BOOK REVIEW: THE BAY OF PIGS

Created: 9/1/1964

OCR scan of the original document, errors are possible

OA HISTORICAL REVIEW PROGRAM RELEASE IN

STUDIES IN

INTELLIGENCE

Acolteclionofarlicleson the historical, operational, doctrinal, and theoretical aspects ol intelligence.

. opimon or analysis expressed in Studies in Intelligence are those of do not necessanly reflect official positionsws of the Central or any other US Government entity, past or present. Nothing in the nstrued as asserting or implying US Government endorsement of anaciual slatements and interpretations.

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THE BAY OF PIGS. By Haynes Johnson with Manuel Axlime Jose Perer San Roman. Erneido OUva and Enrique Ruiz-William. (New York W. W. Notion, p.

HaynesSlory of" told from the viewpoint of the Cubans who fought at the Bay of Pigs and survived Castro's

with the four leaders, be says he consulted many otherd Cuban Families Committee, used

and'otriet'doeurrrent^ material rVoli^^

vulged." To the best of this reviewer's knowledge he did not get

The passages that reflect badly on CIA range from ArtUne'sat having toolygraph test and Olfva's adverse comments on the training program ina Joint Chiefs of Staff assessment team gave the training favorablecharges that the leaders were deceived about. support and given faulty intelligence for the operation.

San Roman and Oliva say they were toldysterious 'Frank* that the Brigade would not be the onfy unit Involved in tbe landing, that their air force would include fighter planes as well, and that the Marines, though not going In with tbem, "would be dose to us when we neededhe Brigade leaders learned that they were to establish andeachhead until tho civil government arrived, set itself up, and asked for help from the United States and Latin American countries.Is said to havo told them that there were forces in the Admtolstration trying to block the Invasion, and that If ihey received an order to stop they were to ignore it and go ahead with tbe plan.

Infiltration teams sent la by the Brigade, ft is claimed, felt that CIA didn't trust them because many messages sent from Cuba were never acted upon The Brigade commanders are reported to have been told that Castro would not be able to react for seventy-two hours (anpresumably based on theawn air raid would have on histhe raid washey were told that Castro's communications were poor, that there would be few tanks anpVno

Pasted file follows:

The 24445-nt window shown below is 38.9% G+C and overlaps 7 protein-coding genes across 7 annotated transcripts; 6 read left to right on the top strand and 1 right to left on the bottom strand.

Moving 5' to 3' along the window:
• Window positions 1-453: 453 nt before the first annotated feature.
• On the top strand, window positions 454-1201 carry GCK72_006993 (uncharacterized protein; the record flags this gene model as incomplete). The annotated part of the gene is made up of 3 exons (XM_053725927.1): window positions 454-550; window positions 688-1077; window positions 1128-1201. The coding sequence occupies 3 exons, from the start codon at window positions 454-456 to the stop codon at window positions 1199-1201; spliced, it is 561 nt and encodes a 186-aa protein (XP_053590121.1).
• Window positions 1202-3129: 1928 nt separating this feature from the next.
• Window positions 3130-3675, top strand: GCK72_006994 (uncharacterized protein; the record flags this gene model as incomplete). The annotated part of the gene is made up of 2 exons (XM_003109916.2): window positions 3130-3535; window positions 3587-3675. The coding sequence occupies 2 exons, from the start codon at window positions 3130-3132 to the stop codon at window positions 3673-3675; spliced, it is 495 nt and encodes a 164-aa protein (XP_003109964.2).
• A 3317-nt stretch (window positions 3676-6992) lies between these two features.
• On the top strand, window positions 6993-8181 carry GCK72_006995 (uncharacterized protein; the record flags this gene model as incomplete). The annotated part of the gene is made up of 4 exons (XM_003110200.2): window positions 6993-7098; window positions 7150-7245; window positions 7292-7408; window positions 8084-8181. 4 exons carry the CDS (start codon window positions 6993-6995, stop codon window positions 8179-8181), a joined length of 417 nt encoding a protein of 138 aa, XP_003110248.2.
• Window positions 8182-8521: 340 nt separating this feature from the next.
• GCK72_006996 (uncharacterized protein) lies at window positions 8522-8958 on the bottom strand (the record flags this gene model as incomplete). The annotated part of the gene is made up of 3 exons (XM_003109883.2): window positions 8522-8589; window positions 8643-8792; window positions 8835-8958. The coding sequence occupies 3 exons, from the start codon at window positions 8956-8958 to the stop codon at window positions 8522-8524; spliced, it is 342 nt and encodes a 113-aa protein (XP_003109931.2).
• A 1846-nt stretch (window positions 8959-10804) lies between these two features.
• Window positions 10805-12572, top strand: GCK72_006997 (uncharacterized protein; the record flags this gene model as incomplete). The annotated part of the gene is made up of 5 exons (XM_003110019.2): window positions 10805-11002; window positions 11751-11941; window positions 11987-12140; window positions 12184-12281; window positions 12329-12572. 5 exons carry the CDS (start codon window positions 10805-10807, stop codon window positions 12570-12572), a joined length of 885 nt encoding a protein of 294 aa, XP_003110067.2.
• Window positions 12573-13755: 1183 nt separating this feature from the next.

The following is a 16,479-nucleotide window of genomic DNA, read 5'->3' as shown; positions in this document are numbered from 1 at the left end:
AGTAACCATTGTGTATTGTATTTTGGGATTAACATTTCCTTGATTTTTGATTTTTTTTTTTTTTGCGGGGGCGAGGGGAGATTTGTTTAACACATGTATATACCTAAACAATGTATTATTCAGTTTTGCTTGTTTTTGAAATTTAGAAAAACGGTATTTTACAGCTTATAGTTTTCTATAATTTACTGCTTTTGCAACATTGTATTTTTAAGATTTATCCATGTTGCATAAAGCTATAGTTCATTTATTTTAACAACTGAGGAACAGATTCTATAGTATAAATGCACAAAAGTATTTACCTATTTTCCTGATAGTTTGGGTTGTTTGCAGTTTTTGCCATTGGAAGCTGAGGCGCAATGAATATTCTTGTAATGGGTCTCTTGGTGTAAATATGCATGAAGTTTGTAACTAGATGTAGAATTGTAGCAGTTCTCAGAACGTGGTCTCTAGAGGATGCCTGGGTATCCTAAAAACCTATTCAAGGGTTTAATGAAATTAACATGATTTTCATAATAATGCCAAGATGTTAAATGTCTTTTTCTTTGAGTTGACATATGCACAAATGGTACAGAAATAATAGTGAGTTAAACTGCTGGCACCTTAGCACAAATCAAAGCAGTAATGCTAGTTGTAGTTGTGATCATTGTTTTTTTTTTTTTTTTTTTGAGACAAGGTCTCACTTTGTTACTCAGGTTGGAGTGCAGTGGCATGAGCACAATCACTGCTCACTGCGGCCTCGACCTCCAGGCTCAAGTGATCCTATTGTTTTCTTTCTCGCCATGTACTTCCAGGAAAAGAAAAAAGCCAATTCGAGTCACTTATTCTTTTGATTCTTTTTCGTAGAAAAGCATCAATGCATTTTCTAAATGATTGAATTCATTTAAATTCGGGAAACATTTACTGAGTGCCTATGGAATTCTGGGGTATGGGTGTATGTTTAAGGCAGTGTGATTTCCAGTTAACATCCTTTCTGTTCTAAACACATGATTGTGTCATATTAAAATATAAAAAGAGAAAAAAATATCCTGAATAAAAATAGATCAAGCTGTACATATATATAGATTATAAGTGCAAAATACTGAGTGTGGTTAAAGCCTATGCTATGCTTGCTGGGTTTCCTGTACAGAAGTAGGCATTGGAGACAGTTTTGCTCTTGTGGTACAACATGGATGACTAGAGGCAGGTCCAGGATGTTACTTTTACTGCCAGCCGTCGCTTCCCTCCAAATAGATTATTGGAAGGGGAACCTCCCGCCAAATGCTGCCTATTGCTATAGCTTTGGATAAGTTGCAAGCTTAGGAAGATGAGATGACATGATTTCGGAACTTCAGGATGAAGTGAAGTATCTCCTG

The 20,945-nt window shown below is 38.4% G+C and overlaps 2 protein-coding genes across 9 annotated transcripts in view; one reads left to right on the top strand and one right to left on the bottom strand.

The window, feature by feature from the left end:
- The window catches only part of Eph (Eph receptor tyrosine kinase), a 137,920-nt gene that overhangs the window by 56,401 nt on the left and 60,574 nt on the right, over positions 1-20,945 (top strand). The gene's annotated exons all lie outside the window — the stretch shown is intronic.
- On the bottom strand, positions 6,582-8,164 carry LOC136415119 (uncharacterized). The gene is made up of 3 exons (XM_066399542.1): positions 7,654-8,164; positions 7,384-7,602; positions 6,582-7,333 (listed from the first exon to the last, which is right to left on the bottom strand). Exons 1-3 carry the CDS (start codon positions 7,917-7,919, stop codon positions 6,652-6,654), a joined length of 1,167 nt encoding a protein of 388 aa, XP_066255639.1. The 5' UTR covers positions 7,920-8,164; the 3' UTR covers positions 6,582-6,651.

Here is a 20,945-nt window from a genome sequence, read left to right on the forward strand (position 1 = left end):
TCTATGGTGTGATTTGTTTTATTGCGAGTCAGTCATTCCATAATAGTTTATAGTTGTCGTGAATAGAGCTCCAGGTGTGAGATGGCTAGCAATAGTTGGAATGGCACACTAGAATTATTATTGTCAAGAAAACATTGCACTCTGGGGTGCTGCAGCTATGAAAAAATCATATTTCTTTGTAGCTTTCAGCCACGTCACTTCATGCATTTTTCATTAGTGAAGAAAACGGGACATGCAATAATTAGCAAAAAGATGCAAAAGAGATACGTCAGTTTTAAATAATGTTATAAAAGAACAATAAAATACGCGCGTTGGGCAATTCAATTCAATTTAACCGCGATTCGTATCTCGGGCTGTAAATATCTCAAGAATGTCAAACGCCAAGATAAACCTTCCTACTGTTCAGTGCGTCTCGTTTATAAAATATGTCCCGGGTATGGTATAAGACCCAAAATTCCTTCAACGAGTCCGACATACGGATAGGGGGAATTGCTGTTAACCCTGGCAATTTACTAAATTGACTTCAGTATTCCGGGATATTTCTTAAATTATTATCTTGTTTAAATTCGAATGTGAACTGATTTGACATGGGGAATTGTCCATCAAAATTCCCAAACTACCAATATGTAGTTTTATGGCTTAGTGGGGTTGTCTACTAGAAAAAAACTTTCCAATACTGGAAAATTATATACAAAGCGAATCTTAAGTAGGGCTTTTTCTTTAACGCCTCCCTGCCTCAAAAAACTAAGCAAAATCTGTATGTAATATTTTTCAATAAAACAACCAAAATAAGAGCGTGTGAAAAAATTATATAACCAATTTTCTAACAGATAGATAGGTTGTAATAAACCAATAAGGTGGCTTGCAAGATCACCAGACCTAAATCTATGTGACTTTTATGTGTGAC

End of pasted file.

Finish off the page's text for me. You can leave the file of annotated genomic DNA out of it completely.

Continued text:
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Recent Booltfi Vriffa/e

planes In the defending foTces. and that In the firit two daysCubani would [oln the BrigadeoluntaryOliva, who had defected from Caitro'i army, is quotedsaying: Tbey asked meuerriUa force couldFidd,aid no,new the regular army.been too long in power and was toosked whathadas answered, "We have all the backing necessary.'what the United States was golngto do and'to douoWlft Intel-

ligence Information when his iagsJilp arrived at Ptaya Ctrdn.the deserted resort bouses the CIA had said he would findwas ablaze with bgbts.' And so

^Tnethe Brigade's Iearlers*vfere^tolrR

orders from Washington to cancel the operation is serious enough to have required refutation^ and that.has Jspjp. given under oath by the officer Involved ButV^ould rJe^fW

ment the Cubans claim was made to them. With respect to those. support, eipUdtry or by Implication, tbe question Is what other approach the sponsors could or should have taken You don't send men into battleegative attitude. Nearly everybody. American and Cuban alike, was convinced that victory was assured and that the United States would be solidly behind tho Invaders. Partly for this reason no disaster plan had beenprecious little about the covert operation was put Into writing at all And to those who take at face value the stories of Saps in theouldtudy of the after-action reports done byin any battle: there will be little consistency among them about what happened before and during the fighting. No two human beings see or bear alike, particularly under conditions of stress.

So much in defense of CIA. More generally. The Bay ofell done,easonable bookisaster. Considering what happened to them, the Cuban leaders show remarkably littleThe book is especially goed, and probably quite accurate, about the efforts made to free the prisoners and their eventual release. It is weak and sketchy, for obvious reasons, about (he pUnning and ei-ecution of the operation from. viewpoint It takes its place on the shelf of literatureattle that may one day be as well covered as Gettysburg.

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